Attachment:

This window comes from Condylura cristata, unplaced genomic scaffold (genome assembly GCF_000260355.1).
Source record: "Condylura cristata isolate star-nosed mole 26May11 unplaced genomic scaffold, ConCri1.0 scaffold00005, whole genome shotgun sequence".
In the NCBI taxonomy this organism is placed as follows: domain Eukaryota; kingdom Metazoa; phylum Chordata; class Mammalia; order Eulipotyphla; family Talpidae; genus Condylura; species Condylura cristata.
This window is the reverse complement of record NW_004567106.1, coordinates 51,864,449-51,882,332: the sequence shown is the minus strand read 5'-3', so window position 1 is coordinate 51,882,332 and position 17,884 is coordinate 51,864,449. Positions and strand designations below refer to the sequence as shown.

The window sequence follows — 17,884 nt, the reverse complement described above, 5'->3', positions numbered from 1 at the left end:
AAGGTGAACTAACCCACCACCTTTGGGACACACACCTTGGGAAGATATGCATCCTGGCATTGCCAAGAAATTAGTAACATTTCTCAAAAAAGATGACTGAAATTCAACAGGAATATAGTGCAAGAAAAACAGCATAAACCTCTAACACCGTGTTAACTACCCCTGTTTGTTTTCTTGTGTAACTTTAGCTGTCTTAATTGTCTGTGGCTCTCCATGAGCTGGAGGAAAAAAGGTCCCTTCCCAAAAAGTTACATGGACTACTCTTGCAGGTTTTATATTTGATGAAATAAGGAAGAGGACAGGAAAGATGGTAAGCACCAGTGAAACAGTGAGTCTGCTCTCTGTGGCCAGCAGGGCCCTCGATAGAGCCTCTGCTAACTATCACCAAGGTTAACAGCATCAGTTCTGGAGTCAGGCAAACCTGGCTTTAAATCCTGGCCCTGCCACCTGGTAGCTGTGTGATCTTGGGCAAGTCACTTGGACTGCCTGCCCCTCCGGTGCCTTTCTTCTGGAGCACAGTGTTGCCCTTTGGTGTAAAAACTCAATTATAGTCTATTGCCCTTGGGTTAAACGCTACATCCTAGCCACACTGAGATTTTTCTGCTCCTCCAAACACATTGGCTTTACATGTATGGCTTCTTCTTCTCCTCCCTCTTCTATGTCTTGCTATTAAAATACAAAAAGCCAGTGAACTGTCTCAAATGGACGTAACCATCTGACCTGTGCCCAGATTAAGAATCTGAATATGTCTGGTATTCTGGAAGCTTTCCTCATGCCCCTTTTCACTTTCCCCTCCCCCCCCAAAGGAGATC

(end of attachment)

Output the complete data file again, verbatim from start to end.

This window comes from Condylura cristata, unplaced genomic scaffold (genome assembly GCF_000260355.1).
Source record: "Condylura cristata isolate star-nosed mole 26May11 unplaced genomic scaffold, ConCri1.0 scaffold00005, whole genome shotgun sequence".
In the NCBI taxonomy this organism is placed as follows: domain Eukaryota; kingdom Metazoa; phylum Chordata; class Mammalia; order Eulipotyphla; family Talpidae; genus Condylura; species Condylura cristata.
This window is the reverse complement of record NW_004567106.1, coordinates 51,864,449-51,882,332: the sequence shown is the minus strand read 5'-3', so window position 1 is coordinate 51,882,332 and position 17,884 is coordinate 51,864,449. Positions and strand designations below refer to the sequence as shown.

The window sequence follows — 17,884 nt, the reverse complement described above, 5'->3', positions numbered from 1 at the left end:
AAGGTGAACTAACCCACCACCTTTGGGACACACACCTTGGGAAGATATGCATCCTGGCATTGCCAAGAAATTAGTAACATTTCTCAAAAAAGATGACTGAAATTCAACAGGAATATAGTGCAAGAAAAACAGCATAAACCTCTAACACCGTGTTAACTACCCCTGTTTGTTTTCTTGTGTAACTTTAGCTGTCTTAATTGTCTGTGGCTCTCCATGAGCTGGAGGAAAAAAGGTCCCTTCCCAAAAAGTTACATGGACTACTCTTGCAGGTTTTATATTTGATGAAATAAGGAAGAGGACAGGAAAGATGGTAAGCACCAGTGAAACAGTGAGTCTGCTCTCTGTGGCCAGCAGGGCCCTCGATAGAGCCTCTGCTAACTATCACCAAGGTTAACAGCATCAGTTCTGGAGTCAGGCAAACCTGGCTTTAAATCCTGGCCCTGCCACCTGGTAGCTGTGTGATCTTGGGCAAGTCACTTGGACTGCCTGCCCCTCCGGTGCCTTTCTTCTGGAGCACAGTGTTGCCCTTTGGTGTAAAAACTCAATTATAGTCTATTGCCCTTGGGTTAAACGCTACATCCTAGCCACACTGAGATTTTTCTGCTCCTCCAAACACATTGGCTTTACATGTATGGCTTCTTCTTCTCCTCCCTCTTCTATGTCTTGCTATTAAAATACAAAAAGCCAGTGAACTGTCTCAAATGGACGTAACCATCTGACCTGTGCCCAGATTAAGAATCTGAATATGTCTGGTATTCTGGAAGCTTTCCTCATGCCCCTTTTCACTTTCCCCTCCCCCCCCAAAGGAGATC